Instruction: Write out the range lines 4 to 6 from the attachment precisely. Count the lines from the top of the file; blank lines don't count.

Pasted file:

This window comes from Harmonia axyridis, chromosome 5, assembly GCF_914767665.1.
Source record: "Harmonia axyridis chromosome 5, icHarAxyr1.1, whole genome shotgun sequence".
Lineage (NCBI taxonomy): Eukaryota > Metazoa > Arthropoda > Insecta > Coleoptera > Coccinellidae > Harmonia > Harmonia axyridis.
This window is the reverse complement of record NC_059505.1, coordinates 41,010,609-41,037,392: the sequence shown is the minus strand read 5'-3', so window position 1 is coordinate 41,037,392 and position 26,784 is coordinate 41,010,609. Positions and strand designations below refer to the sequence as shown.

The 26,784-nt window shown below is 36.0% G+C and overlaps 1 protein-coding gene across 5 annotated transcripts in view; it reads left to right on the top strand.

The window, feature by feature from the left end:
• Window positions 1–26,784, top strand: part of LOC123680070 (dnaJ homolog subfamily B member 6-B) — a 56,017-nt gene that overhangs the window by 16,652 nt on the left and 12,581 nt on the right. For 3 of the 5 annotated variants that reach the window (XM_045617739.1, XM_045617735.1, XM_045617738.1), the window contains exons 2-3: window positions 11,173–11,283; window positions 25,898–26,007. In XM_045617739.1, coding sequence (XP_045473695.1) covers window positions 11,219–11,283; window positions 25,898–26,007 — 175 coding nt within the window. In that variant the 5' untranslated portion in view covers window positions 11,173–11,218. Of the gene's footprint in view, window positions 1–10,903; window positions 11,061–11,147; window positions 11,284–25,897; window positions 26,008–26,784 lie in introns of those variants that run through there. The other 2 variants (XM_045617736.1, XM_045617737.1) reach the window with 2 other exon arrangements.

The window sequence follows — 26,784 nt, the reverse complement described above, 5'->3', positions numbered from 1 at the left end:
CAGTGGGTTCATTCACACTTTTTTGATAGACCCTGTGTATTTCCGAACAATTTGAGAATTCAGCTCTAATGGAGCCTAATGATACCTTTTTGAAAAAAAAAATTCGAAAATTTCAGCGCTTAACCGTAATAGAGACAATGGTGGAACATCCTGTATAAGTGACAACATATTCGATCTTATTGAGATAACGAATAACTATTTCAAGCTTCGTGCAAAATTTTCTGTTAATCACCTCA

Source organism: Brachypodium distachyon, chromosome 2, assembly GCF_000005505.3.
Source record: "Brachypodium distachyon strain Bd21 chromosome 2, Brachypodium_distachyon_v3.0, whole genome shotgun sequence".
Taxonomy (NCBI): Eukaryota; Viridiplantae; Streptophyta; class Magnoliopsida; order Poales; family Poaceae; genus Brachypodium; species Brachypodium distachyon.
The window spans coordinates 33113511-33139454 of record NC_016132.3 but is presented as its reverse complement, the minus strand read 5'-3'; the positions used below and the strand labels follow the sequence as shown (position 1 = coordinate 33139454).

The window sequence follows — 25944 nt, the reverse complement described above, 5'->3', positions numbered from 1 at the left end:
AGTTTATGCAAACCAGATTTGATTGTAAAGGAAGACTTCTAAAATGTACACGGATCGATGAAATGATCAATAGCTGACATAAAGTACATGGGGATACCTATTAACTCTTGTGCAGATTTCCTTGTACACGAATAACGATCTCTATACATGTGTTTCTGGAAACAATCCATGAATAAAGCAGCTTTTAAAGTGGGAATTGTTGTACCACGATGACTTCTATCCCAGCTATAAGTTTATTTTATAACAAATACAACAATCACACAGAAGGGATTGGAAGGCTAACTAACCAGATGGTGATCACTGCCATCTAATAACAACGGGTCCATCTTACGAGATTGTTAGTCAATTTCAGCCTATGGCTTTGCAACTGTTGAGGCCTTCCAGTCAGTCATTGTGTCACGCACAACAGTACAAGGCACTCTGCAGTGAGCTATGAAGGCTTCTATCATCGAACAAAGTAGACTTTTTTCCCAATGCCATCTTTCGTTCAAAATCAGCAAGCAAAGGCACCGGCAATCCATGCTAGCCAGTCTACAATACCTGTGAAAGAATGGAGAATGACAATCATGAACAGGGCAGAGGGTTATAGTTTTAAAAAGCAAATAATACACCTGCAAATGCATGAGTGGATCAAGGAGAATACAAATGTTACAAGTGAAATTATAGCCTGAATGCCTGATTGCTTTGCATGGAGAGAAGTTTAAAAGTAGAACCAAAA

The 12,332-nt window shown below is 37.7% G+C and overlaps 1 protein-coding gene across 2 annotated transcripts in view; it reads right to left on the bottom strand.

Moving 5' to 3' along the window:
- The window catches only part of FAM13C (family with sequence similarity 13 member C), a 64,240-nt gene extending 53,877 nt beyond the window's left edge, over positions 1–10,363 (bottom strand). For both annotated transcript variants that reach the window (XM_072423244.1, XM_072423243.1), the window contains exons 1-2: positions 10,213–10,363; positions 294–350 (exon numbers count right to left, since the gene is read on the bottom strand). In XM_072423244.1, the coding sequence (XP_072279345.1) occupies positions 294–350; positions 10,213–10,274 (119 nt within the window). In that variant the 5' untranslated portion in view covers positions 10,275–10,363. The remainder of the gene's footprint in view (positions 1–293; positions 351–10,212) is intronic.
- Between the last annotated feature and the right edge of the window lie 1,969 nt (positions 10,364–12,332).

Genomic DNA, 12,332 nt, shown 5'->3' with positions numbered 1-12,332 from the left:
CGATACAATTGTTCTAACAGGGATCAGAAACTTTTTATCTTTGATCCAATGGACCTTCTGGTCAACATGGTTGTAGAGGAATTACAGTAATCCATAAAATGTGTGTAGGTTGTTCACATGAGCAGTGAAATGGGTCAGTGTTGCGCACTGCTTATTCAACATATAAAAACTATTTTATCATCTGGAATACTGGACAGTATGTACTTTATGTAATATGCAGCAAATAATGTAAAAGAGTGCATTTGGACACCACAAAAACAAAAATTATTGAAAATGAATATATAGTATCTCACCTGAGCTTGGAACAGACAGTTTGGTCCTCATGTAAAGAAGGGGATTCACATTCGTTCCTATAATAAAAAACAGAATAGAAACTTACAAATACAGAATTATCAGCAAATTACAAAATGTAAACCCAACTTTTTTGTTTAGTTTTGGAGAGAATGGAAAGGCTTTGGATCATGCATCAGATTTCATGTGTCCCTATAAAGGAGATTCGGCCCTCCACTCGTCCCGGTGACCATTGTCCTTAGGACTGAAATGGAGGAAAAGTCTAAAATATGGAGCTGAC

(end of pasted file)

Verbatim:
This window is the reverse complement of record NC_059505.1, coordinates 41,010,609-41,037,392: the sequence shown is the minus strand read 5'-3', so window position 1 is coordinate 41,037,392 and position 26,784 is coordinate 41,010,609. Positions and strand designations below refer to the sequence as shown.

The 26,784-nt window shown below is 36.0% G+C and overlaps 1 protein-coding gene across 5 annotated transcripts in view; it reads left to right on the top strand.

The window, feature by feature from the left end: